Friday, 23 August 2013

GARGANEYS arrive overnight

Another very warm day with temperatures reaching 25 degrees C during the afternoon. The rain left off whilst the wind gradually freshened up from the SSE - premier conditions for rare and scarce birds. With large numbers of waders departing inland from the Wash, expectations were once again high......
The highlight at TRING RESERVOIRS today was the finding of two different GARGANEYS - one on Wilstone and another on Startop's End Reservoir. The latter was showing very well at times, Francis Buckle obtaining the first three images below and me the rest. It did keep to the centre with Mallard for some time, taking matter from the flotsam floating on the surface of the water.

Other wildfowl present included 3 Common Teal, the eclipse drake Red-crested Pochard and 91 Greylag Geese, whilst both juvenile BLACK-TAILED GODWITS were still showing very well on the mud in the SW corner (see pix). Up to 45 Black-headed Gulls were on the mud, as well as 7 Common Terns, whilst 2 COMMON KINGFISHERS, 3 Grey Wagtails and 7 SPOTTED FLYCATCHERS were also seen. Mike Collard and the ringers trapped a juvenile of the latter, as well as several juvenile Western Reed Warblers, but little else.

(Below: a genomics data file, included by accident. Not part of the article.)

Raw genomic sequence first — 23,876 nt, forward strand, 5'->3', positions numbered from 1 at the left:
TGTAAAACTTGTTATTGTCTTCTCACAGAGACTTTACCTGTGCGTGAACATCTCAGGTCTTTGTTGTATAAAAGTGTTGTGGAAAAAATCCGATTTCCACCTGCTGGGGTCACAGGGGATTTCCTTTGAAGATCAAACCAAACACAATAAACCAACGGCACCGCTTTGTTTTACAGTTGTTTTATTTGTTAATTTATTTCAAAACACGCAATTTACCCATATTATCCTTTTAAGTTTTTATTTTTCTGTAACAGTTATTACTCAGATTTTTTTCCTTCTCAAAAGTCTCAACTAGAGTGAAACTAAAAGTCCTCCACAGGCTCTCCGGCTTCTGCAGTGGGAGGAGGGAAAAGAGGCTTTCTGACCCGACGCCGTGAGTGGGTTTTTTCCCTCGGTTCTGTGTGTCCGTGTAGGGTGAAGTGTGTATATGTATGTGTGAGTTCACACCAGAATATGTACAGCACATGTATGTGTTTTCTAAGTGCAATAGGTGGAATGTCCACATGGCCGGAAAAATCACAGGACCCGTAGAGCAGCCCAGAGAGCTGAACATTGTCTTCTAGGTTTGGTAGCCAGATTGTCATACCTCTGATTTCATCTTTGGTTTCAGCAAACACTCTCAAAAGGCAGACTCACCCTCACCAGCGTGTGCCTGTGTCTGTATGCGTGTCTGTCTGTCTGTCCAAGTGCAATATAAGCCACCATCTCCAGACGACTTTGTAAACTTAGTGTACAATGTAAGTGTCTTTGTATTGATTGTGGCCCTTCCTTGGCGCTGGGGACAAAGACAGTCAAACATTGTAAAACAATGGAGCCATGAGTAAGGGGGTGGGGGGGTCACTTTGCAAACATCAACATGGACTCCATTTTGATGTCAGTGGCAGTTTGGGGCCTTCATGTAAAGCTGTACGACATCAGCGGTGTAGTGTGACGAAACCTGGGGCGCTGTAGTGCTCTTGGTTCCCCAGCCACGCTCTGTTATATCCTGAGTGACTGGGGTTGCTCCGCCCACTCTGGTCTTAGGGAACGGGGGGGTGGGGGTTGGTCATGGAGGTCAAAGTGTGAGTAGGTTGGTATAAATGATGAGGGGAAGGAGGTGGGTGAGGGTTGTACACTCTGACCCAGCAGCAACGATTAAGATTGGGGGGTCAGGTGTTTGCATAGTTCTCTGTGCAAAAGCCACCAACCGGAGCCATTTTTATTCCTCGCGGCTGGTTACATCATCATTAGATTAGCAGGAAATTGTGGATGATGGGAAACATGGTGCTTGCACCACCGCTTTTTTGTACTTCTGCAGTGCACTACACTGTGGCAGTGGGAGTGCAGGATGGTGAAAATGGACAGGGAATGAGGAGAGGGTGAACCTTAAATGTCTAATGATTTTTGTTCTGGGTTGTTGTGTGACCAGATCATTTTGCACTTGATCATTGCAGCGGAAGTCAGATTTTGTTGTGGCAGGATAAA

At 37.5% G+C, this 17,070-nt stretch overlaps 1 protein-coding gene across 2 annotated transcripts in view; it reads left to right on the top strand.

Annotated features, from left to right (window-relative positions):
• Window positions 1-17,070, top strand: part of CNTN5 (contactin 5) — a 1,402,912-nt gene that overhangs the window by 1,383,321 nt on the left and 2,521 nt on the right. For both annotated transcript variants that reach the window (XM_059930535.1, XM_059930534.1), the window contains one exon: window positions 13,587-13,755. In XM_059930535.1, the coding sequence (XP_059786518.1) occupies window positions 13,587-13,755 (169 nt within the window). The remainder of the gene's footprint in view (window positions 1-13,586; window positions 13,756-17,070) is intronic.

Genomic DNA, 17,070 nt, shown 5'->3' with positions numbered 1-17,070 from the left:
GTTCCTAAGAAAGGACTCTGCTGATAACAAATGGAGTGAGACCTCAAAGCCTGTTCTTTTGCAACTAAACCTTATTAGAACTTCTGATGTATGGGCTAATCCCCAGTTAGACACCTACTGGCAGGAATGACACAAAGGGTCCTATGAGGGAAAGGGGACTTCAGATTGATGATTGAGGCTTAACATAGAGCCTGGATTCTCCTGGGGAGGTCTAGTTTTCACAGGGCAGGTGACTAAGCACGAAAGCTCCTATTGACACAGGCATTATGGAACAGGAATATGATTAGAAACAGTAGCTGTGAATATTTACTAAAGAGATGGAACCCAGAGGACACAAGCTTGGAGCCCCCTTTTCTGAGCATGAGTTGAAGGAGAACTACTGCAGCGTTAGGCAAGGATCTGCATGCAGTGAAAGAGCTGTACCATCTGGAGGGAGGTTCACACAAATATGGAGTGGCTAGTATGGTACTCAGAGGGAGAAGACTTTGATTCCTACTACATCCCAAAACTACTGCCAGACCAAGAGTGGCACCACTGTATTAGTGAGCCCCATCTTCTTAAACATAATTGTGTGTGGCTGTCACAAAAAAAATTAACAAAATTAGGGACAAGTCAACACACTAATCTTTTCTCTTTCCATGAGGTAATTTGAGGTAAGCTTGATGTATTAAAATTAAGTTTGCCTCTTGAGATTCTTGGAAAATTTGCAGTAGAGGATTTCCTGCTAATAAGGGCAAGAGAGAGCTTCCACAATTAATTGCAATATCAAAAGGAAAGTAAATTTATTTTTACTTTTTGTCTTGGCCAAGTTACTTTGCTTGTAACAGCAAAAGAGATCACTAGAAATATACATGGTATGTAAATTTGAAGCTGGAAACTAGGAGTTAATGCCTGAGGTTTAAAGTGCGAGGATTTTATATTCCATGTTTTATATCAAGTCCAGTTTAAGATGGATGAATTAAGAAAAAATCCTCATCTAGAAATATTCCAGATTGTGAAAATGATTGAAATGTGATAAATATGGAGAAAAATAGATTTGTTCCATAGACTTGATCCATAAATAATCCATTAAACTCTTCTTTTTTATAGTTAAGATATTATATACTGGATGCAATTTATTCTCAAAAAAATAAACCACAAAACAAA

COLLEGE LAKE BBOWT just held the continuing juvenile RUFF.
Following an email from Steve Blain, I decided to head up north to BEDFORDSHIRE and BROOM GP. The second I set my 'scope up overlooking GYPSY LANE EAST PITS at 1650 hours, I realised there had been a big fall - no less than 31 RUFF were feeding in a close-knit mass on the close islands and emergent vegetation. This was by far the largest flock of Ruff I had ever encountered in the county and all were juveniles - a fact boding well for the rest of the autumn. I set about photographing the flock but it was difficult, especially as they spread out in amongst the Lapwings. I contacted Richard Bashford, MJP, Peter Smith and RBA to disseminate the news and in the hour that followed, Steve Blain, Robin Edwards, Roy Dunham, Stuart Warren and Jim Gurney turned up to savour the delights.
Although Steve's 2 Dunlin and Ringed Plovers had relocated to neighbouring Peacock's Lake, the COMMON GREENSHANK was still present (my first of the year), 6 Green Sandpipers and a Common Sandpiper. The Shoveler offspring were still present as well as 2 juvenile Common Shelduck and a juvenile WHINCHAT was in vegetation in front of the pools. An adult MEDITERRANEAN GULL was also a pleasant surprise.

I finished the day off with a visit to THE LODGE, SANDY, where in tall isolated pines near the fort I was very pleased to find a family party of 4 HOBBIES and 2 very vocal COMMON RAVENS; Goldcrest and Great Spotted Woodpecker were added too

Bedfordshire images appear on my Bedfordshire Birding blog

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